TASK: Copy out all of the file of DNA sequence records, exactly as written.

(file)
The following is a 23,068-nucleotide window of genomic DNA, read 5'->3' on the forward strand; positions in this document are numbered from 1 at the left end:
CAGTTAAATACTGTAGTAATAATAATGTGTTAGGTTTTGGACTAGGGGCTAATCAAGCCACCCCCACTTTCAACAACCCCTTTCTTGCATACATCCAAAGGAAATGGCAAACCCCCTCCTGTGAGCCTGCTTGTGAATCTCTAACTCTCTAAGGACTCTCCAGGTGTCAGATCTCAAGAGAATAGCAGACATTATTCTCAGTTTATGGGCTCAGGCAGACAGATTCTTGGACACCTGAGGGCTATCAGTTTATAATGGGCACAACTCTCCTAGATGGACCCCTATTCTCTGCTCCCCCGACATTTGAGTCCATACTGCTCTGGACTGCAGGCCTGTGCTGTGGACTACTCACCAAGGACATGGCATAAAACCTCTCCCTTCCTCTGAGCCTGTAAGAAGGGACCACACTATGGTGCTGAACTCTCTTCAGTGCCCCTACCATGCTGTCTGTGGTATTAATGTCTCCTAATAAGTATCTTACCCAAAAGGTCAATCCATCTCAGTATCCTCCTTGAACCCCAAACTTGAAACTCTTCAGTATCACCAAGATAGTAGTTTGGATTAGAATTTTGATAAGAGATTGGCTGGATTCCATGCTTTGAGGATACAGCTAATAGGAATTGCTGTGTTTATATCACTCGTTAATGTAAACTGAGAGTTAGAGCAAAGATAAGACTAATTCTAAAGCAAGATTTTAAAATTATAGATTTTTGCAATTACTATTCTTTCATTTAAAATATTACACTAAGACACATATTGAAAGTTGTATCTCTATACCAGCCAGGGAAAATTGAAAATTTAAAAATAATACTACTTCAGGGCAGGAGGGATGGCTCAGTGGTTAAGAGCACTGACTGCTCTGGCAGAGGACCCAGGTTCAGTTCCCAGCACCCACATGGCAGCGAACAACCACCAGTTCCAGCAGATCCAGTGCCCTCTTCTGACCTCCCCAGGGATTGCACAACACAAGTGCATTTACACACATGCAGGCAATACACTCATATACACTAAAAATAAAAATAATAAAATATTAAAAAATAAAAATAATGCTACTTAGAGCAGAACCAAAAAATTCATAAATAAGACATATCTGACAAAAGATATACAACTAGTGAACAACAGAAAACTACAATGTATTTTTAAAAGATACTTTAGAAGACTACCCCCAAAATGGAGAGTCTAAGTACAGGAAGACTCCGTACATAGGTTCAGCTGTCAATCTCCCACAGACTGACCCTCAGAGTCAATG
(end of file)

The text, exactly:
The following is a 23,068-nucleotide window of genomic DNA, read 5'->3' on the forward strand; positions in this document are numbered from 1 at the left end:
CAGTTAAATACTGTAGTAATAATAATGTGTTAGGTTTTGGACTAGGGGCTAATCAAGCCACCCCCACTTTCAACAACCCCTTTCTTGCATACATCCAAAGGAAATGGCAAACCCCCTCCTGTGAGCCTGCTTGTGAATCTCTAACTCTCTAAGGACTCTCCAGGTGTCAGATCTCAAGAGAATAGCAGACATTATTCTCAGTTTATGGGCTCAGGCAGACAGATTCTTGGACACCTGAGGGCTATCAGTTTATAATGGGCACAACTCTCCTAGATGGACCCCTATTCTCTGCTCCCCCGACATTTGAGTCCATACTGCTCTGGACTGCAGGCCTGTGCTGTGGACTACTCACCAAGGACATGGCATAAAACCTCTCCCTTCCTCTGAGCCTGTAAGAAGGGACCACACTATGGTGCTGAACTCTCTTCAGTGCCCCTACCATGCTGTCTGTGGTATTAATGTCTCCTAATAAGTATCTTACCCAAAAGGTCAATCCATCTCAGTATCCTCCTTGAACCCCAAACTTGAAACTCTTCAGTATCACCAAGATAGTAGTTTGGATTAGAATTTTGATAAGAGATTGGCTGGATTCCATGCTTTGAGGATACAGCTAATAGGAATTGCTGTGTTTATATCACTCGTTAATGTAAACTGAGAGTTAGAGCAAAGATAAGACTAATTCTAAAGCAAGATTTTAAAATTATAGATTTTTGCAATTACTATTCTTTCATTTAAAATATTACACTAAGACACATATTGAAAGTTGTATCTCTATACCAGCCAGGGAAAATTGAAAATTTAAAAATAATACTACTTCAGGGCAGGAGGGATGGCTCAGTGGTTAAGAGCACTGACTGCTCTGGCAGAGGACCCAGGTTCAGTTCCCAGCACCCACATGGCAGCGAACAACCACCAGTTCCAGCAGATCCAGTGCCCTCTTCTGACCTCCCCAGGGATTGCACAACACAAGTGCATTTACACACATGCAGGCAATACACTCATATACACTAAAAATAAAAATAATAAAATATTAAAAAATAAAAATAATGCTACTTAGAGCAGAACCAAAAAATTCATAAATAAGACATATCTGACAAAAGATATACAACTAGTGAACAACAGAAAACTACAATGTATTTTTAAAAGATACTTTAGAAGACTACCCCCAAAATGGAGAGTCTAAGTACAGGAAGACTCCGTACATAGGTTCAGCTGTCAATCTCCCACAGACTGACCCTCAGAGTCAATG